HITS Daily Double
In a nutshell: "Even nay-sayers are pointing to...the sexual discoveries of the...gorgeously mysterious...pot-luck meal...that blows tha doors off of...sin and sorrow... with unseaworthy dialogue and... plenty of sunscreen."


Like The Ads For "Pearl Harbor,"
This Planner Is Da Bomb
On any other weekend, we’d probably say something at least partially clever about Vermont Sen. James Jeffords bolting the Republican party to become an independent allied with the Democrats. But, sadly, Jeffords’ announcement is poorly timed and must take back seat to the real theme of this week’s planner, the opening of Pearl Harbor. Sure, we could encourage you to remember those proud men and women who died for our country, but isn’t it incumbent upon all of us, at some point during this three-day weekend, to wrap ourselves in the air-conditioned cocoon of our favorite multiplex and wrinkle our brows as Kate Beckinsale struggles to choose between dreamy Josh Hartnett and curiously uncharismatic Ben Affleck? Don’t we all have three extra hours this weekend that we can dedicate to those true heroes of America? (Of course, I’m talking about the geniuses at Industrial Light & Magic.) If Sen. Jeffords had really been thinking ahead, he would have let Jon Voight make the announcement from a wheelchair, with prosthetic jowls adding the necessary FDR-like resonance to news. Yes, if Sen. Jeffords had paid any attention at all to Hollywood over the years, he would have known that it was absolute death to open against a blockbuster.

Pearl Harbor:
The $140 million pre-ordained summer blockbuster from Jerry Bruckheimer and Michael Bay has already received some of the most vicious critical pans in memory (see below) but is still expected to top the $100 million mark this Memorial Day weekend. And how could it not, with Disney's relentless hype machine making you feel downright unpatriotic if you don't plunk down yer hard-earned $10 or so to honor those vets who gave their lives so we could pay Michael Eisner's bloated salary? The reputation of Richard Fleischer's Tora! Tora! Tora! as the worst movie ever made about Pearl Harbor is still intact, though. Even nay-sayers are pointing to Bay's poetics of destruction as a highlight, although you have to wait 90 minutes and wade through plenty of soap suds to get to it. Those surprised that the surrounding dramatics are so wooden probably believed the N.Y. Times and L.A. Times when they hailed Bay as an auteur who studied films like West Side Story in choreographing the Japanese bombs. Too bad they conveniently forgot he directed such ensemble acting pieces as The Rock and Armageddon, fer crissakes, so what did anyone expect? Oh yeah, there's Ben Affleck and the lovely Kate Beckinsale, attempting to graft on the obligatory doomed love affair for the female crowd—but among major critics, only the L.A. Times' Kevin Thomas seemed to bite. Of course, the second-stringer was only writing about he film because main critic Kenneth Turan was reassessing his feelings about Amores Perros, or something like that. Anyway, expect to hear the Faith Hill/Diane Warren song, "There'll You Be," everywhere, and do visit www.pearlharbor.com to pay your respects. You can see the trailer, which in five minutes probably shows you everything you want to see, and save those three hours and 10 minutes of your life for Miramax's release of Apocalypse Now Redux later this summer.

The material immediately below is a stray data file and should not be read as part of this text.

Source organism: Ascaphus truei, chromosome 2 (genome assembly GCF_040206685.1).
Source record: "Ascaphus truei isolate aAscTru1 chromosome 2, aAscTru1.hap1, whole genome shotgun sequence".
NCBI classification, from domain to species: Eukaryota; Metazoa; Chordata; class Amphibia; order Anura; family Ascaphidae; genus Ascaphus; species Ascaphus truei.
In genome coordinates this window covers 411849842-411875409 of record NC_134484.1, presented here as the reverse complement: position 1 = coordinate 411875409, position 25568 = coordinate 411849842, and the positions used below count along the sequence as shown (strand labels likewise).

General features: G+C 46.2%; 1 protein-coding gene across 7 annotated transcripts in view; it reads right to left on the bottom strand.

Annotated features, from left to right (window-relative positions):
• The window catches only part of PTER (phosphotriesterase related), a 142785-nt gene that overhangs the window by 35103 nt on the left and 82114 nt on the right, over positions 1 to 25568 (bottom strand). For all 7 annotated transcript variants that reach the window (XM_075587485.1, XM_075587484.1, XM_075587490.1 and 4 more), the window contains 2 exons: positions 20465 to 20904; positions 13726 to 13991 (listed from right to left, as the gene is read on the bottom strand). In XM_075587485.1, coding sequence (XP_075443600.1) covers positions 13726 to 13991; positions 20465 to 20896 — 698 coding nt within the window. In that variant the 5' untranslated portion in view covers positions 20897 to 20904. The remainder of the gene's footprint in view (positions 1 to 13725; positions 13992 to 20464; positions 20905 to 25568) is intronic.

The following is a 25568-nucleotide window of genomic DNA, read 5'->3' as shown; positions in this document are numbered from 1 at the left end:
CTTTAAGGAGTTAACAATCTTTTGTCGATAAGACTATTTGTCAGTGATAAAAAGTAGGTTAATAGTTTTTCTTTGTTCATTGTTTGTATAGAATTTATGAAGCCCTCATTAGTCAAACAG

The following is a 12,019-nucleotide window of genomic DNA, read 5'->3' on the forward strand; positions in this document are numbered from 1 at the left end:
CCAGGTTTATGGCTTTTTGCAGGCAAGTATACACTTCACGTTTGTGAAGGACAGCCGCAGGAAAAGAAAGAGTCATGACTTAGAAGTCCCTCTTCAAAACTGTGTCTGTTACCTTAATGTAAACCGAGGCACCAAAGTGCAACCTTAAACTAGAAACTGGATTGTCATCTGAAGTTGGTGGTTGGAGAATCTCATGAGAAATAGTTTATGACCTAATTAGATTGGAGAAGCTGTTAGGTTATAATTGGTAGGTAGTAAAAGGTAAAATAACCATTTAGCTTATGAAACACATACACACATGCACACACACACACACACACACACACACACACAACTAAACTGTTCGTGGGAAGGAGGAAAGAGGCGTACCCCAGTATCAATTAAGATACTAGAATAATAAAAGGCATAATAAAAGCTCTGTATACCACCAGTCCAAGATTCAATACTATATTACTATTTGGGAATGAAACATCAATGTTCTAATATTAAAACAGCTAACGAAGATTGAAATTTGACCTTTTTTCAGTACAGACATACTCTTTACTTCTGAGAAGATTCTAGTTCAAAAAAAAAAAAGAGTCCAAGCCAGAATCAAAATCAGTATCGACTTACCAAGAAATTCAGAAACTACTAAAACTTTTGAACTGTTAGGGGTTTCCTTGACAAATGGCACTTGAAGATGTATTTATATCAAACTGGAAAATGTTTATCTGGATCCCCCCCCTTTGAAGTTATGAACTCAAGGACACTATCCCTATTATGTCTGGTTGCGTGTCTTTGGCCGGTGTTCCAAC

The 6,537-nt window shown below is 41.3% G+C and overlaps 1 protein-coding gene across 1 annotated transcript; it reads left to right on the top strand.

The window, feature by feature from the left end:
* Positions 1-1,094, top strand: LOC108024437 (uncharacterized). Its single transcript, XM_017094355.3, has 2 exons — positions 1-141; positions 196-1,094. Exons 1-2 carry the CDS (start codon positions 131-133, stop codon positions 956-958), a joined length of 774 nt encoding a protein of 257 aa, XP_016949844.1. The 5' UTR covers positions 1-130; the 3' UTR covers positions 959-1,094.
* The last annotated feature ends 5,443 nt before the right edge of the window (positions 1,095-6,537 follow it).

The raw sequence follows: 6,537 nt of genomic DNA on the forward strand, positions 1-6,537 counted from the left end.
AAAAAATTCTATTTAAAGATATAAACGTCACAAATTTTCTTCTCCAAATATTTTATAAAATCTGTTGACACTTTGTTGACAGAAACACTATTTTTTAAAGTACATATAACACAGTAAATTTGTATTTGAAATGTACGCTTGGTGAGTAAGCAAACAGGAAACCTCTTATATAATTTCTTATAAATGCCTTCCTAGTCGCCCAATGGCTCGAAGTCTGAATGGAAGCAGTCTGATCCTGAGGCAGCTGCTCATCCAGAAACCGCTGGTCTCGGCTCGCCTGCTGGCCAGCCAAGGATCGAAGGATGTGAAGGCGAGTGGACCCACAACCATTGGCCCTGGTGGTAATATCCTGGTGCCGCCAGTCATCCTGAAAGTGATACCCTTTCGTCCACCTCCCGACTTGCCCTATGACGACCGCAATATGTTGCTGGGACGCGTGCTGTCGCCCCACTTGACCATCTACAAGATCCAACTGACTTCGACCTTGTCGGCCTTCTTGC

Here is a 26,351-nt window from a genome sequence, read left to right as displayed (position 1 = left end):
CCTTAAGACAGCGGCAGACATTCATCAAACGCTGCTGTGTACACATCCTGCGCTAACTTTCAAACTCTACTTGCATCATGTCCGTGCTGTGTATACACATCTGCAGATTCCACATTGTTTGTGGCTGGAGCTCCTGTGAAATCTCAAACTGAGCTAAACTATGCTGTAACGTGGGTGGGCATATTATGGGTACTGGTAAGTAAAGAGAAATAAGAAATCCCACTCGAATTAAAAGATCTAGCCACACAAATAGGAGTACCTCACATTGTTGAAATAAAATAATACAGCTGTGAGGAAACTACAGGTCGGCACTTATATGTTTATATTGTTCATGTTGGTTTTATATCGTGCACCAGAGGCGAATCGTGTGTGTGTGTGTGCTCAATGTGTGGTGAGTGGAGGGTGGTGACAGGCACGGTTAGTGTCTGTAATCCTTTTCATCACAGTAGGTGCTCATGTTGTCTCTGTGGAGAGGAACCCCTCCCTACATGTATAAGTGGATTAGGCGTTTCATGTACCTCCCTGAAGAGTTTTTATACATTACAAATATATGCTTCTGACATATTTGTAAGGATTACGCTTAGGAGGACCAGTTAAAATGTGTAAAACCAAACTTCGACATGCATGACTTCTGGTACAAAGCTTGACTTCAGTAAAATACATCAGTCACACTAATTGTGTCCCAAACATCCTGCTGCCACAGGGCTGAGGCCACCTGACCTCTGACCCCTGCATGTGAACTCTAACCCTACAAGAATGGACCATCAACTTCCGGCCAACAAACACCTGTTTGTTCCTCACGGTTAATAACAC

The Man Who Cried: Universal and new partner Studio Canal, who dared to release a movie opposite the Pearl Harbor juggernaut, tried the counter-programming approach, offering this art-house flick. It’s from writer/director Sally Potter, who previously helmed a semi-documentary of her romance with a dancer in The Tango Lesson, as well as '92's Orlando, based on the Virginia Woolf novel about the sexual discoveries of the young. The film stars ultimate shiksa Christina Ricci, going against type as a young Jewish cabaret singer in Paris who’s befriended (and ultimately betrayed) by a glamorous Russian chorus girl played by Cate Blachette and a grandstanding, fascist-sympathizing John Turturro, serving as her guides through a glittering, hyper-romantic City of Lights. Ricci enters into a heated romance with an enigmatic gypsy, Johnny Depp, who apparently slipped over from the Chocolat set without having to change. Meanwhile, the Sony Classical (www.sonyclassical.com) soundtrack could well be a sleeper, since the grand opera from Italian tenor sensation Salvatore Licitra (who supplies Turturro's singing voice) and Romanian Gypsy music provide the film with much of its ambiance. Check out www.the-man-who-cried.net and be prepared to weep at the beauty of Licitra's plaint. Roy Trakin

Joe Henry, Scar (Mammoth):
A smoky, cinematic suite of tunes from a songwriter who’s clearly grown into his gifts, "Scar" places Henry’s lived-in voice and richly allusive lyrics in a gorgeously mysterious musical setting. With stellar contributions from jazz legends (sax great Ornette Coleman, drummer Brian Blade, pianist Brad Mehldau), cabaret-rock virtuosi (guitarist Marc Ribot) and soulful fellow traveler Me’Shell Ndegeocello, Henry finds his muse on the spooky waltz "Stop," the incandescent "Mean Flower," the spryly funky "Rough and Tumble" and more. Expect to see this disc on more than a few year’s-best lists. —Simon Glickman

Continental Drifters, Better Day (Razor & Tie): The principals in this Nawlins-based veterans’ collective, former dB’s mainstay Peter Holsapple, ex-Bangle Vicki Peterson and onetime Cowsills kid sister Susan Cowsill, make like participants in a musical pot-luck meal as they bring together their highly individual styles. Holsapple’s soul struts and Peterson’s pop-rockers function as tasty appetizers on the band’s crisply recorded (for the first time) third album, but Cowsill (whose marriage to Holsapple ended last year) shows up with the deeply satisfying main course. The hopeful "Someday" and the heart-shredding ballads "Snow" and "Peaceful Waking" (which could’ve been on Richard & Linda Thompson’s breakup classic, "Shoot Out The Lights"), vividly portray a woman who’s determined to go her own way. —Bud Scoppa

Red Faction: